David Roberts

Fed makes the same mistake again

David Roberts

Following the Fed’s second emergency cut in rates, David Roberts explains why the US central bank has badly mis-timed purported shock and awe.


I said about the previous emergency cut in interest rates by the Federal Reserve on 3 March that I could not believe they announced this the day after the Dow Jones had rallied a thousand points. No surprise then that a worried market subsequently fell – and big time.


Well, the Fed has done it again. This is twice now that the ivory tower boys and girls at the Fed have badly mis-timed purported shock and awe. This is twice that recovering markets have been spooked by “emergency policy, what do they know that we don’t” responses from the US Central Bank.

And as for doing it when the US market is shut – what nonsense.

Markets rallied on Friday as people worked out that, in part, a much-maligned ECB president Christine Lagarde had helped to force Europe to engage in fiscal policy. Fed Chair Jay Powell and co, much vaunted, have once again made it easier for Trump and the divided Americans to dither in the eyes of the market and to delay an adequate response.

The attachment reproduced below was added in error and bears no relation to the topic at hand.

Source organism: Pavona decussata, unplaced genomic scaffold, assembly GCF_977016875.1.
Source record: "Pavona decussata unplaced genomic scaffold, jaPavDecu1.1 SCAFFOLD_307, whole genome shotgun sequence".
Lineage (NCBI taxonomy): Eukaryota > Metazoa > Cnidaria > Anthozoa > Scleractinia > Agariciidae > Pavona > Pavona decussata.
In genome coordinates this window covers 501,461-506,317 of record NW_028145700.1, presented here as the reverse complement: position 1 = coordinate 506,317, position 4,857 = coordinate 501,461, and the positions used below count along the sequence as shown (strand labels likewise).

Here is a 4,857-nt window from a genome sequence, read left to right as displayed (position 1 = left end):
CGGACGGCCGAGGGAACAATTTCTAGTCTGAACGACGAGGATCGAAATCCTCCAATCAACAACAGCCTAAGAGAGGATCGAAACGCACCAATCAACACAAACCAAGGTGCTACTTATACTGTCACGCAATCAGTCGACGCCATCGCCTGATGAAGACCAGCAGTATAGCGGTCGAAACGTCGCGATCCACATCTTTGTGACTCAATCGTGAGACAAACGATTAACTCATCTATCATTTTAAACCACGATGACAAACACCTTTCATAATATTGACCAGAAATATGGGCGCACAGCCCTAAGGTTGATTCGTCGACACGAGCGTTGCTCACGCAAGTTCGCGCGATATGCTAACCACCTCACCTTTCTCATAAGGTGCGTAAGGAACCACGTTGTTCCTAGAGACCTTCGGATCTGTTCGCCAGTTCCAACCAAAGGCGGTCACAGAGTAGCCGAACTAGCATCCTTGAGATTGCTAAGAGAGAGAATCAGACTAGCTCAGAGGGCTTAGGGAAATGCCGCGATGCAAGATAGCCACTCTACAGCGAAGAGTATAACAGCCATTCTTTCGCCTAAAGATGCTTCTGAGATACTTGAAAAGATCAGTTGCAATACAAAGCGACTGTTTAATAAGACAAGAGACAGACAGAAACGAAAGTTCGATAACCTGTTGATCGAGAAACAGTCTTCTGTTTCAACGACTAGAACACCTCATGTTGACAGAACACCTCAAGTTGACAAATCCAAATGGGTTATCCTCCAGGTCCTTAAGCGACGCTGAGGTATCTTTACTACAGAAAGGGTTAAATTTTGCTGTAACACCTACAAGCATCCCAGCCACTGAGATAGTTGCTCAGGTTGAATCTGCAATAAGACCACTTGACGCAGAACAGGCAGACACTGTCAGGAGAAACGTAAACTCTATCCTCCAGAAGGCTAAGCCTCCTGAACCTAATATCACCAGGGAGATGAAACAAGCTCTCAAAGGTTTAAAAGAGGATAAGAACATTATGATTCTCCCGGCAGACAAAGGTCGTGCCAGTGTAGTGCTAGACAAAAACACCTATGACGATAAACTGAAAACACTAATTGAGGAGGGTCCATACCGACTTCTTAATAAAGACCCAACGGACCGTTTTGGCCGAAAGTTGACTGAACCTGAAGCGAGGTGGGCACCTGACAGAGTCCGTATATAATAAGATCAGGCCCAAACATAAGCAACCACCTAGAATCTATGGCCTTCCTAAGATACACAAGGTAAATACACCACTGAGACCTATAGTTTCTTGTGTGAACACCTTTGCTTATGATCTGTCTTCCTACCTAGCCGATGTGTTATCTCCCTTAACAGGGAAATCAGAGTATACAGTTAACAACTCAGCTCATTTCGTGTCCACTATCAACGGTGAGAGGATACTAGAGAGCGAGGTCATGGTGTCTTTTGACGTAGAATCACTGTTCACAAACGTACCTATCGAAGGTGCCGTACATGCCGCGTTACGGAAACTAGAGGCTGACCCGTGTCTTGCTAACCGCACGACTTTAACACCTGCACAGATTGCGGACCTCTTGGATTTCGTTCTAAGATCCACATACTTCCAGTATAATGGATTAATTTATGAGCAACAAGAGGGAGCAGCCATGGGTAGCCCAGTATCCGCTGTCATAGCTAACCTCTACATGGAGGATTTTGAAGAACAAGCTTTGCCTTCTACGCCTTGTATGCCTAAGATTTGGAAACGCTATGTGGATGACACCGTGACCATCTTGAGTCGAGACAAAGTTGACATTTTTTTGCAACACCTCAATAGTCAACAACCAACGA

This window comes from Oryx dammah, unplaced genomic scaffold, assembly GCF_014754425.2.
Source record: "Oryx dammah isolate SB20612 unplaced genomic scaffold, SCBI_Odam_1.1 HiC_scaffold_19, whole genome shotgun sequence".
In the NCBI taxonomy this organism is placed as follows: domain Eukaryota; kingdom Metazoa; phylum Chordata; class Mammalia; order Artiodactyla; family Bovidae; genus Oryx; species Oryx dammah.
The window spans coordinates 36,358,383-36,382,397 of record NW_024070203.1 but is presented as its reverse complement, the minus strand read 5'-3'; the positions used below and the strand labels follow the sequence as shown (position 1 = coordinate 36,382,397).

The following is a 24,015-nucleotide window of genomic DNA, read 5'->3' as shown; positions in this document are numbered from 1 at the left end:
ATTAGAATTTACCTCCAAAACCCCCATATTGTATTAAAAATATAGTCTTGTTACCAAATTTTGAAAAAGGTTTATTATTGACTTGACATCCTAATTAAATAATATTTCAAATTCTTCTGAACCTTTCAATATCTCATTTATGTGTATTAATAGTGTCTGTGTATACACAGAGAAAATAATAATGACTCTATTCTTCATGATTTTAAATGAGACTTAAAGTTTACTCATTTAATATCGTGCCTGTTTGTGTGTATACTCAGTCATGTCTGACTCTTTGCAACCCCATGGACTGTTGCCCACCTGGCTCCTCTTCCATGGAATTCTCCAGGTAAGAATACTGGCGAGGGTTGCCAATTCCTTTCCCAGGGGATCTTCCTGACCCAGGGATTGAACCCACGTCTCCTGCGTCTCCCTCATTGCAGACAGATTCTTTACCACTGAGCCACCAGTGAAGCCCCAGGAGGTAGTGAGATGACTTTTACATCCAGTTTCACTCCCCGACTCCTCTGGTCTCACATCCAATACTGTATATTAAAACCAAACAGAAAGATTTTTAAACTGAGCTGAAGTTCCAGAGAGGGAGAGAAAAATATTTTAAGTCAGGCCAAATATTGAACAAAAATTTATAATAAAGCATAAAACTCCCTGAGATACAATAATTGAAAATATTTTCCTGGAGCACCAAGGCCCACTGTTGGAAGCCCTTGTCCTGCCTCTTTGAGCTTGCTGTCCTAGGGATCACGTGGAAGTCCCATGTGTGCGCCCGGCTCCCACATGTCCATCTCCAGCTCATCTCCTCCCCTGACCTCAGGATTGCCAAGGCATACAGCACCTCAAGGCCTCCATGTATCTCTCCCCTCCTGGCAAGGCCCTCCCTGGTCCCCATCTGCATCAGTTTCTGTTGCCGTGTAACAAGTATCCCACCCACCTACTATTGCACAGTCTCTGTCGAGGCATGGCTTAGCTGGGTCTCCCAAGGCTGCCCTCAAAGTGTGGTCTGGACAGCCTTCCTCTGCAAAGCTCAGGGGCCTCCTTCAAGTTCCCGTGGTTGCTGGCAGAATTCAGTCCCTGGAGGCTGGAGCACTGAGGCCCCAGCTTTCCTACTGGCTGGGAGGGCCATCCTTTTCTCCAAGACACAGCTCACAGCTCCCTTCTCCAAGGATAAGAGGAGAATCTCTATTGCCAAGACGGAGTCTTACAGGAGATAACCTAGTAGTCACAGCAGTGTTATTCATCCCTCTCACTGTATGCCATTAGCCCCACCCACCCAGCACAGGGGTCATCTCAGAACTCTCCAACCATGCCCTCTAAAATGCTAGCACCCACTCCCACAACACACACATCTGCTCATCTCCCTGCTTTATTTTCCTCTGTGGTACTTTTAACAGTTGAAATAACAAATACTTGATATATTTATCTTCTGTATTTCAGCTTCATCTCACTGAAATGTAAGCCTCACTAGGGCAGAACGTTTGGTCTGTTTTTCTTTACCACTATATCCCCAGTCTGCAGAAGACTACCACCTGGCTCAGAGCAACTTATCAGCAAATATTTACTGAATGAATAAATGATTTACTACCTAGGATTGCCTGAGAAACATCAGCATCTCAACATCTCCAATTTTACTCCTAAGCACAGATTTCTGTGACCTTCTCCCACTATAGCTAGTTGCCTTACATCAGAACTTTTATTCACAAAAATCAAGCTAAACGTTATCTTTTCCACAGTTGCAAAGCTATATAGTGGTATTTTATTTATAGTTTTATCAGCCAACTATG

I hope I’m wrong and that by the time you read this the 5% loss on S&P futures has turned around. I hope I am wrong and that we hear concrete US plans for fiscal expansion this week. I fear I am not.

A decade ago, we watched as Hank Paulson and subsequent State Treasurer Tim Geithner showed Europe and the UK how to deal with an asset price crisis. Target the source was key, and in this case it is the broad economy, SMEs and production. In 2020, surprisingly it seems, the ECB and MPC have persuaded this side of the Atlantic to take the lead.

Buying a few more sovereign bonds might force prices up a bit. The odd person might refinance their mortgage although I doubt there will be much corporate investment. This is a supply shock as much as a demand one, and giving folk cheap money they just want to hoard is little more than useless. This is really why equities are swooning again.

We added a bit of bond rate risk and took a bit of credit risk out of portfolios on Friday. I learned my lesson, it’s just a shame the Central Bank didn’t!

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Monday, March 16, 2020, 12:35 PM